Rare Presentation of Primary Uterine Teratoma with Congenital Unilateral Renal Agenesis: A Case Report
Keywords:unilateral renal agenesis, uterine teratoma, case report
Introduction: Uterine teratomas are a rare occurrence in gynaecology.
The presentation can be elusive due to non-specific signs and symptoms.
Its coexistence with Congenital Unilateral Renal Agenesis (CURA) is
extremely rare. We report a rare case of extragonadal uterine teratoma
with congenital unilateral renal agenesis in a 20-year-old nulliparous
patient, who presented with non-specific signs and symptoms at a
tertiary care centre, eastern Uganda, and review the literature.
Case Presentation: A 20-year-old nulliparous referral from a district
hospital presented with a four year history of urinary obstruction that was
followed by symptoms of overflow incontinency and hesitancy. She later
developed symptoms of abnormal uterine bleeding, dysmenorrhoea,
and menorrhagia. On examination, she appeared ill, severely pale,
with non-tender bilateral pitting oedema, and blood pressure = 150/
90 mmHg. She was found to have chronic renal failure with obstructive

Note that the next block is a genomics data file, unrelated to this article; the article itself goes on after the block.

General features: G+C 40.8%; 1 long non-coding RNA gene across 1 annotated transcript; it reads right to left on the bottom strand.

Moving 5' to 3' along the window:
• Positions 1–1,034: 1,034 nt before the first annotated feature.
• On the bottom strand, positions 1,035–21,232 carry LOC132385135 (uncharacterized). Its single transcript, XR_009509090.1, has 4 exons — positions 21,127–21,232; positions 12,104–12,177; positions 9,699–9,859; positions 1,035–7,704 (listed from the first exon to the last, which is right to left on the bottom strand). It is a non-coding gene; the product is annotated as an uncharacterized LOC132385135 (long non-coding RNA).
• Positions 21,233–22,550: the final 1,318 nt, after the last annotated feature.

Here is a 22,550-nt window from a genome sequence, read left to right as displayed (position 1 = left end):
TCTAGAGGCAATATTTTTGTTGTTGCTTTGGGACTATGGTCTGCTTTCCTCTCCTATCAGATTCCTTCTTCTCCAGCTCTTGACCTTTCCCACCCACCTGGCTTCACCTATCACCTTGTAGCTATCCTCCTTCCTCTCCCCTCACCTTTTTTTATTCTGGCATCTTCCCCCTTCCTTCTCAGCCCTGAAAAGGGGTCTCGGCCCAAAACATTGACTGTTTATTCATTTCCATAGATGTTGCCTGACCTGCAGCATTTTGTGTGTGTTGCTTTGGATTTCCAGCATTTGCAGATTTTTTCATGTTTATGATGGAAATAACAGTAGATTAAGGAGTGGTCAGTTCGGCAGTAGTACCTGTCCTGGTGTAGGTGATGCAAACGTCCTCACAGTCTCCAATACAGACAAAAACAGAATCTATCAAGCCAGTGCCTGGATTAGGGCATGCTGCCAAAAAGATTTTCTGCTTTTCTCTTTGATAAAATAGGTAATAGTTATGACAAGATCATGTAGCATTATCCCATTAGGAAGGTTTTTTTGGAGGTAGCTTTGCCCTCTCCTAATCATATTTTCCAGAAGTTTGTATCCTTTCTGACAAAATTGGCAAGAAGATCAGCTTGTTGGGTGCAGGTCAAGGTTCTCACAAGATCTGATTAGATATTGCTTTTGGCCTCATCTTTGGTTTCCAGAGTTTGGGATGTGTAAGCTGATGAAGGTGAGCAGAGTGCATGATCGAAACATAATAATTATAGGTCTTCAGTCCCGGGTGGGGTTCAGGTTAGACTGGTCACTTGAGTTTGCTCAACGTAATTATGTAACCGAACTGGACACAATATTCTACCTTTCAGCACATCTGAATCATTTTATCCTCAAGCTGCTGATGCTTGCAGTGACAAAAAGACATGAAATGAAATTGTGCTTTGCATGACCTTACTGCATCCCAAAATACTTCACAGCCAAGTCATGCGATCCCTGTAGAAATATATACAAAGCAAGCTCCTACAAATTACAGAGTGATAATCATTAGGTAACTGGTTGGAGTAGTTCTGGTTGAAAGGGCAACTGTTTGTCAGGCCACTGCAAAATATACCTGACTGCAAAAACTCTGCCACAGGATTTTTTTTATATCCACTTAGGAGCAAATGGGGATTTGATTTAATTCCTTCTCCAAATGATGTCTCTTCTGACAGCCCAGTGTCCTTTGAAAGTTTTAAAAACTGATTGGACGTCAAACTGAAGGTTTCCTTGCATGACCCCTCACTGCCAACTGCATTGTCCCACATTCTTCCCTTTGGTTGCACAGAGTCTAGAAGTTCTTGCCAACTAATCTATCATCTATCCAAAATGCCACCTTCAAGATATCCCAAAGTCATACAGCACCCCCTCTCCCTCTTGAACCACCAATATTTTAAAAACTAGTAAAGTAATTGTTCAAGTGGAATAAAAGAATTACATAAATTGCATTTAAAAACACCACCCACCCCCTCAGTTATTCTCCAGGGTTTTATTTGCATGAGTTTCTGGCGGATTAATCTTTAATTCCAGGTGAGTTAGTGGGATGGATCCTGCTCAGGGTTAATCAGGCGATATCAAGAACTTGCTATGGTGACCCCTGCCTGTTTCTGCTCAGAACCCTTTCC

uropathy and congenital unilateral renal agenesis, and abnormal uterine
bleeding with severe anaemia secondary to uterine teratoma.
She was managed on repeated blood transfusions and empirical
management with antihypertensive drugs, salt and fluid restriction,
and antibiotics for chronic renal disease with obstructive uropathy.
Conclusion: Although a few cases of uterine teratoma involving corpus,
cervix, and fundus have been described, its association with congenital
unilateral renal agenesis is rare. Moreover, renal agenesis cases have
been mainly reported to coexist with Mayer-Rokitansky-Kuster-Hauser
(MRKH) syndrome. We, therefore advise that gynaecologists should be
mindful of uterine teratoma as a cause of abnormal uterine bleeding
in women of reproductive age and presentation with urinary bladder
obstruction and features of uropathy should prompt one to investigate
for congenital urinary disorders. Corroborative management with a
urologist should be considered.
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